> This is for accessing the play/record of audio on audio hardware.
> I would suggest as you mentioned both push and pull modes. You can
> "emulate" one with the other though be it with a lot of work (and some
> latency) and some backends support both. So we should provide the interface
> for all backends but export a "capabilities" of the backend indicating what
> it supports natively (same as we should do for audio format).
Yes again I don't want to do emulations, or processing, I first want
to provide easy access to the supported natives formats by the devices
or the OS mixer.

> 3) Audio Mixer Module
> This is to control mixer settings including things like default device
> selections, volume controls, mutes, supported formats and device
> enumeration.
> Also, it should recieve events indicating external changes to these things.
> I have designed and implemented an API at work that did a lot of this
> (though the separation was not so well defined) and supported a number of
> backends including DirectSound, WASAPI, CoreAudio, portaudio, PulseAudio,
> OpenSLES.
> I might spend some time next week to writeup a proposal for a basic outline
> of what I think an interface could look like. Maybe we can compare ideas
> and notes?
Yes that would be a good idea.
Again, I will first focus on native streaming modes portability which
is my main issue to address
> --- snip ----
> errcode audio_port::open(audio_format &,const audio_direction,
> audio_device_mode ).
> --- snip ----
> Could you define what you mean by an audio_port?
Yes sorry, the audio port would the the i/o object created by the
service, it would target an audio endpoint. (not a device)
the name is probably not good.
The service when creating an audio io bject would have informations to
know which endpoint to open.
Probably the direction should not be in the open API, but when
requestiong the iobject to the service.

> Do you consider an audio_port to be an audio hardware device or a port on
> that device?
the endpoint, not the device.
I have to make that clearer in the document.
> For example: I consider a hadware device as representing a single physical
> device having one or more ports. Where a port is one of:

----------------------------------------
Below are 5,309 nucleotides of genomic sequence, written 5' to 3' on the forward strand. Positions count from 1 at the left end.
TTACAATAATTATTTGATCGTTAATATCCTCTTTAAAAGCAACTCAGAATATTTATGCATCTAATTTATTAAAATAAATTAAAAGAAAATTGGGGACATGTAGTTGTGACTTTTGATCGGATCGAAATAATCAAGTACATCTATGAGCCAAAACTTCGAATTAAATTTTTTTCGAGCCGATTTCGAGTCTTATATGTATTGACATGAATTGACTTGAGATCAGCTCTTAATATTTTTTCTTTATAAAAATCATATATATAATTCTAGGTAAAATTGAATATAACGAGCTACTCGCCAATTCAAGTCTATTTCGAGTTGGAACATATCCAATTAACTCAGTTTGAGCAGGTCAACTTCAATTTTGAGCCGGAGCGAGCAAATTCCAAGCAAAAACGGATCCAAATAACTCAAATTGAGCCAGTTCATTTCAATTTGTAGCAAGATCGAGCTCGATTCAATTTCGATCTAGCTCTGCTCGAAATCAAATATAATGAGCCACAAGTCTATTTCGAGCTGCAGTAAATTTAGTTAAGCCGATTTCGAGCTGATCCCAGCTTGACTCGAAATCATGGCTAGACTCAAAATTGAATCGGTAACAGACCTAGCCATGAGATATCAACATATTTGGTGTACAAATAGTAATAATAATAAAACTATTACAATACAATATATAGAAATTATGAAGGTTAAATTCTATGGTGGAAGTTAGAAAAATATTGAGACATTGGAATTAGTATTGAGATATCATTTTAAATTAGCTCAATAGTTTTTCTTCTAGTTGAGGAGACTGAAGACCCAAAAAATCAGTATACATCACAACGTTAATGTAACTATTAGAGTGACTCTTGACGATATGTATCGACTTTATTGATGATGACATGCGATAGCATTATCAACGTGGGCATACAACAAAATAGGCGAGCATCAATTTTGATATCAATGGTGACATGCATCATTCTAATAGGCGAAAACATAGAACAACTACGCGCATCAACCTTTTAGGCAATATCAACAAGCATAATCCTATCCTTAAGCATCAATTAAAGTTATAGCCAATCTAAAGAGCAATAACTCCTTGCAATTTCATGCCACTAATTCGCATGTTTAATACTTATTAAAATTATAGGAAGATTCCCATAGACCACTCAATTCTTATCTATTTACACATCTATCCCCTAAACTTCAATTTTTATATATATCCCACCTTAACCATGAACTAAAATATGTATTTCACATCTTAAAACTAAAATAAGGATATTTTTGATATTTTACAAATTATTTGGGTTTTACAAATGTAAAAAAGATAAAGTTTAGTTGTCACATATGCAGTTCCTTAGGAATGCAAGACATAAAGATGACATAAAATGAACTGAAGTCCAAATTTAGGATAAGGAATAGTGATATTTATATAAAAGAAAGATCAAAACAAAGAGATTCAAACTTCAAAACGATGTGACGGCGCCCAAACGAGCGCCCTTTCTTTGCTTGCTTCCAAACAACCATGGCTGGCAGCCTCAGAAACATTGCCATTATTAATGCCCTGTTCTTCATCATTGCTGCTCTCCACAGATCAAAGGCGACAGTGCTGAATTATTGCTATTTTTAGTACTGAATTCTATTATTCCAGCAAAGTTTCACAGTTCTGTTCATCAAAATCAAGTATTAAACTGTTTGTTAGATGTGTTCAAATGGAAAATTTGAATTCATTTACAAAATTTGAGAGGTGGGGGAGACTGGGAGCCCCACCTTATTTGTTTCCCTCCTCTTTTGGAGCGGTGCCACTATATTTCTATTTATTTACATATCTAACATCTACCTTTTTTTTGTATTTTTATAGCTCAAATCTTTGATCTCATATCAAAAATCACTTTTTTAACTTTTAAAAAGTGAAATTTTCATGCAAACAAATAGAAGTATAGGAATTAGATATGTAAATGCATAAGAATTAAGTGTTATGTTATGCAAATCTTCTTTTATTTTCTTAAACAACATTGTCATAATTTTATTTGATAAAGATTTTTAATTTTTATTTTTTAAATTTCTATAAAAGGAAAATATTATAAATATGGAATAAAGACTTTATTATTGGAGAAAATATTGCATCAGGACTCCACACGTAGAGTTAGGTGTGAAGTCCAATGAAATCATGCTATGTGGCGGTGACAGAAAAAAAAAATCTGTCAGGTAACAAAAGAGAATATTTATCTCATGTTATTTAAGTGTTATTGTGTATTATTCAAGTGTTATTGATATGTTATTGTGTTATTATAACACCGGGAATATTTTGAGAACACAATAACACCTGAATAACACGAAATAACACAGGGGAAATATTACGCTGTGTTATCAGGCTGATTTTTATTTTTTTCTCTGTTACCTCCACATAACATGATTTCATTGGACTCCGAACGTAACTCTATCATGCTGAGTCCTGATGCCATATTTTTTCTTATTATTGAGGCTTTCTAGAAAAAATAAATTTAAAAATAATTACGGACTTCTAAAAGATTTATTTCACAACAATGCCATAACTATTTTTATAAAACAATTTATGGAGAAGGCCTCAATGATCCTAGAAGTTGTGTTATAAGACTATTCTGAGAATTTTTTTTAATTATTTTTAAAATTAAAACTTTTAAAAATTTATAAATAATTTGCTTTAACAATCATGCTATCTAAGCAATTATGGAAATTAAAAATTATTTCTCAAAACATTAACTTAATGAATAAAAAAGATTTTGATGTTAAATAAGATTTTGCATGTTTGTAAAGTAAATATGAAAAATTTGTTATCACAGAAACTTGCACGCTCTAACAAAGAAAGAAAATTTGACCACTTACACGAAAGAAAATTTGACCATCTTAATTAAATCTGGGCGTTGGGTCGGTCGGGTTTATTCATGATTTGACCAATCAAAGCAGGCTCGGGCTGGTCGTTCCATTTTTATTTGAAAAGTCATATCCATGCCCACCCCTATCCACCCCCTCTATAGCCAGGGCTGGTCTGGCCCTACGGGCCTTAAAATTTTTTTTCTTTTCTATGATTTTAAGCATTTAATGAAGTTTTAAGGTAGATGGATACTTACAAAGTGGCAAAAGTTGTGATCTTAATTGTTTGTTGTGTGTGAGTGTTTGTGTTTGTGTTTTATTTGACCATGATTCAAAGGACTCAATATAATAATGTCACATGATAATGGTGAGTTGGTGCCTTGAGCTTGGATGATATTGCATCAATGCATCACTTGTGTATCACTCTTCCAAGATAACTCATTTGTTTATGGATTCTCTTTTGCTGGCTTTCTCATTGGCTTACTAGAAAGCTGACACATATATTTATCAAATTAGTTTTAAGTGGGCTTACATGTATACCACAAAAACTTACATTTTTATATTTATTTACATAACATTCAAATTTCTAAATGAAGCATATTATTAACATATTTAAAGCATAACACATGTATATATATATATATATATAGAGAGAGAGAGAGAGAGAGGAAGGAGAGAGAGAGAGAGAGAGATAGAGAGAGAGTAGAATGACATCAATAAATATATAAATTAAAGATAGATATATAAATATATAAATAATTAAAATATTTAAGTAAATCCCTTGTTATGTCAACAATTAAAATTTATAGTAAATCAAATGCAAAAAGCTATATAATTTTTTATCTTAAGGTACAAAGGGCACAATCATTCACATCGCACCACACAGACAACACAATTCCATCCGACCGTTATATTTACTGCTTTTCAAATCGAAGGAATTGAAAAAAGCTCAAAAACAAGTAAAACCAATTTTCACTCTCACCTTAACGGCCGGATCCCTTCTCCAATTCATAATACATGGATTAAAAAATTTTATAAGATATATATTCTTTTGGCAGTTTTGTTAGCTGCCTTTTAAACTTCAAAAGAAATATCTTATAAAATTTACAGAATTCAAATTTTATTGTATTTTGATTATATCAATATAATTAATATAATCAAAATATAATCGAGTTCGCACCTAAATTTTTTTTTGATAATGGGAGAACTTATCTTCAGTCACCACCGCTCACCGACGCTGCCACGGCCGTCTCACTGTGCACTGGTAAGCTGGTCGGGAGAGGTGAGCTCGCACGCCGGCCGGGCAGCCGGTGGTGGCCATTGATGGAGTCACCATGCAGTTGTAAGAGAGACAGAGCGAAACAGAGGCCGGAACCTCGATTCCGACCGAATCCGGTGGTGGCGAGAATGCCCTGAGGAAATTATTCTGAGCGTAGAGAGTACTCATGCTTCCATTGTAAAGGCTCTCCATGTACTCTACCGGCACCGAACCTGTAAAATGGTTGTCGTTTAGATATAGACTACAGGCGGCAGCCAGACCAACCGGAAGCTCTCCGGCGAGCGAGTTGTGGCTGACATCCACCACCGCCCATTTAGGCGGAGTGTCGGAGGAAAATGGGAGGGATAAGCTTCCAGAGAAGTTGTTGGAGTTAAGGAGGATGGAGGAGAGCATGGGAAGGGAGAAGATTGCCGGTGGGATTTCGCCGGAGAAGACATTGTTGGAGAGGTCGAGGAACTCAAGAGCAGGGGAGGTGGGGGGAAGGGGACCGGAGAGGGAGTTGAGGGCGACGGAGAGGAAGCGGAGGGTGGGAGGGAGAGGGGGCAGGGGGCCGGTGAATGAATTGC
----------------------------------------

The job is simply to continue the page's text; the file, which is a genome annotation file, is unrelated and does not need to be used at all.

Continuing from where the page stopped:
> * Recording port : Normal wave device input records from mic/line in etc
> * Playback port : Normal wave device output plays out to line out/speakers
> etc
> * Monitor port : Not always available but is similar to a Recording port,
> except it returns exactly what is going out of the device speakers (for
> example may include CD noise or MIDI or WAVE output from other processes).
> This is sometimes used for doing echo cancellation on input audio that
> cancels system sounds generated from other applications and not just your
> application.
> I also think some professional sound cards may have additional "ports" of
> type recording/playback. I think the MOTU is like that for example.
yes I have the same.
> If you take that definition of a port, then the direction may become
> un-necessary (at least I haven't seen a case where it would allow
> bi-directional).
i think we have the same point of view, we have to find a way to
address endpoint on a device.
Then the audio_port, the ioobject is created by the audio_service from
the addressing information you give.
The problem of addressing endpoints is a big issue, someone suggested
something like an ip addressing.
i mean this is not the same, but clearly you would like to say something like
auto my_audio_port =sercice.create("motu.output.default_stereo");
or something else
then he open function would only have the mode and format as argument.
> As for enumeration of "ports" it makes sense to have a simple function as
> you described that actually wraps something that is possibly more complex
> from the "Audio Mixer Module". I guess it *may* look something like:
> std::list<boost::audiohw::port>
> boost::audiohw::get_ports(boost::audiohw::recording_port|boost::audiohw::playback_port|boost::audiohw::monitor_port);
This is related to the problem of adressing, we should be able to get
a list of devices, and a list of audio endpoints on each device.

> What do you propose to be part of the audio_format struct?
> I can think of:
> * Channel Count : Integer >= 1
> * Data format : float32, int16, ...
> * Interleaving : yes/no
> * Sample rate: 48000
> * Channel mapping : (have a default defined mapping, but allow user
> overrides)
yes a bit like that.
but I don't nkow if channel mapping should be in that that depends
more on the addressiong of the endpoints I think
> There should also be the ability to define some form of latency parameters
> I think. Possibly even a place holder for extensible backend specific